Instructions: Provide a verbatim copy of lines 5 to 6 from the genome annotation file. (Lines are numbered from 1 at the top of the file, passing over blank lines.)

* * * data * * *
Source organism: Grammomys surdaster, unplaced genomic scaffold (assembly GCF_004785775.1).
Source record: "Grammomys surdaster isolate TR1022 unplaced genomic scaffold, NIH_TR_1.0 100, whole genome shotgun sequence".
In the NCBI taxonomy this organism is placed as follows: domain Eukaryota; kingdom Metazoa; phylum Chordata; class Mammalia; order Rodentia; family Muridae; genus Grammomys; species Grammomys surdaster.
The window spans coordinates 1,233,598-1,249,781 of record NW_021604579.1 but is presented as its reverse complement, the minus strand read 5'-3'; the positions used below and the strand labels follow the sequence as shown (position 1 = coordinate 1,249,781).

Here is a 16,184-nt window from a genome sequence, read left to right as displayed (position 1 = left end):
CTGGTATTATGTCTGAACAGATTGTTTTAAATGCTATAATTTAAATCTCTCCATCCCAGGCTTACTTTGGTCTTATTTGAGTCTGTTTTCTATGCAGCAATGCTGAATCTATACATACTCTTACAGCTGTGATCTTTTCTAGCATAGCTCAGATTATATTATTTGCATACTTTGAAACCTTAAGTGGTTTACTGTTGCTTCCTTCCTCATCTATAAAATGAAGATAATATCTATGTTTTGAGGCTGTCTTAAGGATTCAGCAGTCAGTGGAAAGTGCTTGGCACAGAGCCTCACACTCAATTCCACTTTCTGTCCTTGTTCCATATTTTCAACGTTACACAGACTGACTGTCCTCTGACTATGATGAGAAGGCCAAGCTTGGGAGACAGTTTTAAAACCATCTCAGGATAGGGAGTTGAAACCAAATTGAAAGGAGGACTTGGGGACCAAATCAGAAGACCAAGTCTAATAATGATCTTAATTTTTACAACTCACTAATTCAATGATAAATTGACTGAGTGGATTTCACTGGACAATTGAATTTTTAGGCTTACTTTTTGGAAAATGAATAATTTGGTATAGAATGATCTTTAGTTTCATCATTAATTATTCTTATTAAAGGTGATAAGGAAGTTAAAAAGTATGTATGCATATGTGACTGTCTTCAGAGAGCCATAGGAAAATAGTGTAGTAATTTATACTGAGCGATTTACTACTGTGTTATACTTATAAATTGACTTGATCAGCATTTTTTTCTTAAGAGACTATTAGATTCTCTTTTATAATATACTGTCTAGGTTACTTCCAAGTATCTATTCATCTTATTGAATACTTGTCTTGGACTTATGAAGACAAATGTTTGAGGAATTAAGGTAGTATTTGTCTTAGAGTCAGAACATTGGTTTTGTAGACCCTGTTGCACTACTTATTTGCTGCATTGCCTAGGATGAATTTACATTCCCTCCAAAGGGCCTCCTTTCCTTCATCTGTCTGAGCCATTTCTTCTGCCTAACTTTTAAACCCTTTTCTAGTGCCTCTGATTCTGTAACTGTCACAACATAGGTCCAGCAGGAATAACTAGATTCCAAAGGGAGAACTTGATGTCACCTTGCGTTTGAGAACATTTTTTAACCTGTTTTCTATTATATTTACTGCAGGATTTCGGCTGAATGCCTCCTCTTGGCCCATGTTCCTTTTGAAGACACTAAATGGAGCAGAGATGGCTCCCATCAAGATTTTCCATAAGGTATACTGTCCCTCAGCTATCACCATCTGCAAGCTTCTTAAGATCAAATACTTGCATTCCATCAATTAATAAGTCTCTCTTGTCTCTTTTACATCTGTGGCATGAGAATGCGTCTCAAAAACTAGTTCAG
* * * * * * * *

Here is a 16,184-nt window from a genome sequence, read left to right as displayed (position 1 = left end):
CTGGTATTATGTCTGAACAGATTGTTTTAAATGCTATAATTTAAATCTCTCCATCCCAGGCTTACTTTGGTCTTATTTGAGTCTGTTTTCTATGCAGCAATGCTGAATCTATACATACTCTTACAGCTGTGATCTTTTCTAGCATAGCTCAGATTATATTATTTGCATACTTTGAAACCTTAAGTGGTTTACTGTTGCTTCCTTCCTCATCTATAAAATGAAGATAATATCTATGTTTTGAGGCTGTCTTAAGGATTCAGCAGTCAGTGGAAAGTGCTTGGCACAGAGCCTCACACTCAATTCCACTTTCTGTCCTTGTTCCATATTTTCAACGTTACACAGACTGACTGTCCTCTGACTATGATGAGAAGGCCAAGCTTGGGAGACAGTTTTAAAACCATCTCAGGATAGGGAGTTGAAACCAAATTGAAAGGAGGACTTGGGGACCAAATCAGAAGACCAAGTCTAATAATGATCTTAATTTTTACAACTCACTAATTCAATGATAAATTGACTGAGTGGATTTCACTGGACAATTGAATTTTTAGGCTTACTTTTTGGAAAATGAATAATTTGGTATAGAATGATCTTTAGTTTCATCATTAATTATTCTTATTAAAGGTGATAAGGAAGTTAAAAAGTATGTATGCATATGTGACTGTCTTCAGAGAGCCATAGGAAAATAGTGTAGTAATTTATACTGAGCGATTTACTACTGTGTTATACTTATAAATTGACTTGATCAGCATTTTTTTCTTAAGAGACTATTAGATTCTCTTTTATAATATACTGTCTAGGTTACTTCCAAGTATCTATTCATCTTATTGAATACTTGTCTTGGACTTATGAAGACAAATGTTTGAGGAATTAAGGTAGTATTTGTCTTAGAGTCAGAACATTGGTTTTGTAGACCCTGTTGCACTACTTATTTGCTGCATTGCCTAGGATGAATTTACATTCCCTCCAAAGGGCCTCCTTTCCTTCATCTGTCTGAGCCATTTCTTCTGCCTAACTTTTAAACCCTTTTCTAGTGCCTCTGATTCTGTAACTGTCACAACATAGGTCCAGCAGGAATAACTAGATTCCAAAGGGAGAACTTGATGTCACCTTGCGTTTGAGAACATTTTTTAACCTGTTTTCTATTATATTTACTGCAGGATTTCGGCTGAATGCCTCCTCTTGGCCCATGTTCCTTTTGAAGACACTAAATGGAGCAGAGATGGCTCCCATCAAGATTTTCCATAAGGTATACTGTCCCTCAGCTATCACCATCTGCAAGCTTCTTAAGATCAAATACTTGCATTCCATCAATTAATAAGTCTCTCTTGTCTCTTTTACATCTGTGGCATGAGAATGCGTCTCAAAAACTAGTTCAG